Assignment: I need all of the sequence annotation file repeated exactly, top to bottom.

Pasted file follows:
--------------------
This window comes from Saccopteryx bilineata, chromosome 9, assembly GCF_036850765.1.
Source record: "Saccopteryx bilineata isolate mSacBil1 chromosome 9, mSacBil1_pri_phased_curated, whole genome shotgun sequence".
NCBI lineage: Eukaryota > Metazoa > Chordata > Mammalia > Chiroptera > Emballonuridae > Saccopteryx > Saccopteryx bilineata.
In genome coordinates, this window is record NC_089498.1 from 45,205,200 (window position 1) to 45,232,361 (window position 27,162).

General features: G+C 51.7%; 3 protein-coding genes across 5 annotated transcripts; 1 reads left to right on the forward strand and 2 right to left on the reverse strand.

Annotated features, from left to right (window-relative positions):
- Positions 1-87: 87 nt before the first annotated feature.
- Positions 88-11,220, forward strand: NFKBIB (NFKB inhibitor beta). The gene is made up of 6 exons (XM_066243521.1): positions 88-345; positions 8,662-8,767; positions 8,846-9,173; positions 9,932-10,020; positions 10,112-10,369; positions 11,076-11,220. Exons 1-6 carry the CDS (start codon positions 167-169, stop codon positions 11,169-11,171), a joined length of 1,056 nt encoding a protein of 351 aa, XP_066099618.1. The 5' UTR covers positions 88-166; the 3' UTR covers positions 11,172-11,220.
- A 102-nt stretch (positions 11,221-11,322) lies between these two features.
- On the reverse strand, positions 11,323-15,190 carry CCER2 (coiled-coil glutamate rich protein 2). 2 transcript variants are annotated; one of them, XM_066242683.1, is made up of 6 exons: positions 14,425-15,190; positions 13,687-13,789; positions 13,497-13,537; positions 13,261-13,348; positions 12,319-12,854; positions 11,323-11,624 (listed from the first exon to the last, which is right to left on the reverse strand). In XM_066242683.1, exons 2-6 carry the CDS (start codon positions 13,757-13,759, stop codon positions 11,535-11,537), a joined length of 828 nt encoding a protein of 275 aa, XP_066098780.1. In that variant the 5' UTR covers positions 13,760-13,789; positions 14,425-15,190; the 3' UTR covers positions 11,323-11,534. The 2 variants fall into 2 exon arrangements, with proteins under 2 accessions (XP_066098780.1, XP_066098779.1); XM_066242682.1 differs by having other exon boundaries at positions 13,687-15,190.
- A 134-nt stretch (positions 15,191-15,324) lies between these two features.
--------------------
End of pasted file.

This window comes from Saccopteryx bilineata, chromosome 9, assembly GCF_036850765.1.
Source record: "Saccopteryx bilineata isolate mSacBil1 chromosome 9, mSacBil1_pri_phased_curated, whole genome shotgun sequence".
NCBI lineage: Eukaryota > Metazoa > Chordata > Mammalia > Chiroptera > Emballonuridae > Saccopteryx > Saccopteryx bilineata.
In genome coordinates, this window is record NC_089498.1 from 45,205,200 (window position 1) to 45,232,361 (window position 27,162).

General features: G+C 51.7%; 3 protein-coding genes across 5 annotated transcripts; 1 reads left to right on the forward strand and 2 right to left on the reverse strand.

Annotated features, from left to right (window-relative positions):
- Positions 1-87: 87 nt before the first annotated feature.
- Positions 88-11,220, forward strand: NFKBIB (NFKB inhibitor beta). The gene is made up of 6 exons (XM_066243521.1): positions 88-345; positions 8,662-8,767; positions 8,846-9,173; positions 9,932-10,020; positions 10,112-10,369; positions 11,076-11,220. Exons 1-6 carry the CDS (start codon positions 167-169, stop codon positions 11,169-11,171), a joined length of 1,056 nt encoding a protein of 351 aa, XP_066099618.1. The 5' UTR covers positions 88-166; the 3' UTR covers positions 11,172-11,220.
- A 102-nt stretch (positions 11,221-11,322) lies between these two features.
- On the reverse strand, positions 11,323-15,190 carry CCER2 (coiled-coil glutamate rich protein 2). 2 transcript variants are annotated; one of them, XM_066242683.1, is made up of 6 exons: positions 14,425-15,190; positions 13,687-13,789; positions 13,497-13,537; positions 13,261-13,348; positions 12,319-12,854; positions 11,323-11,624 (listed from the first exon to the last, which is right to left on the reverse strand). In XM_066242683.1, exons 2-6 carry the CDS (start codon positions 13,757-13,759, stop codon positions 11,535-11,537), a joined length of 828 nt encoding a protein of 275 aa, XP_066098780.1. In that variant the 5' UTR covers positions 13,760-13,789; positions 14,425-15,190; the 3' UTR covers positions 11,323-11,534. The 2 variants fall into 2 exon arrangements, with proteins under 2 accessions (XP_066098780.1, XP_066098779.1); XM_066242682.1 differs by having other exon boundaries at positions 13,687-15,190.
- A 134-nt stretch (positions 15,191-15,324) lies between these two features.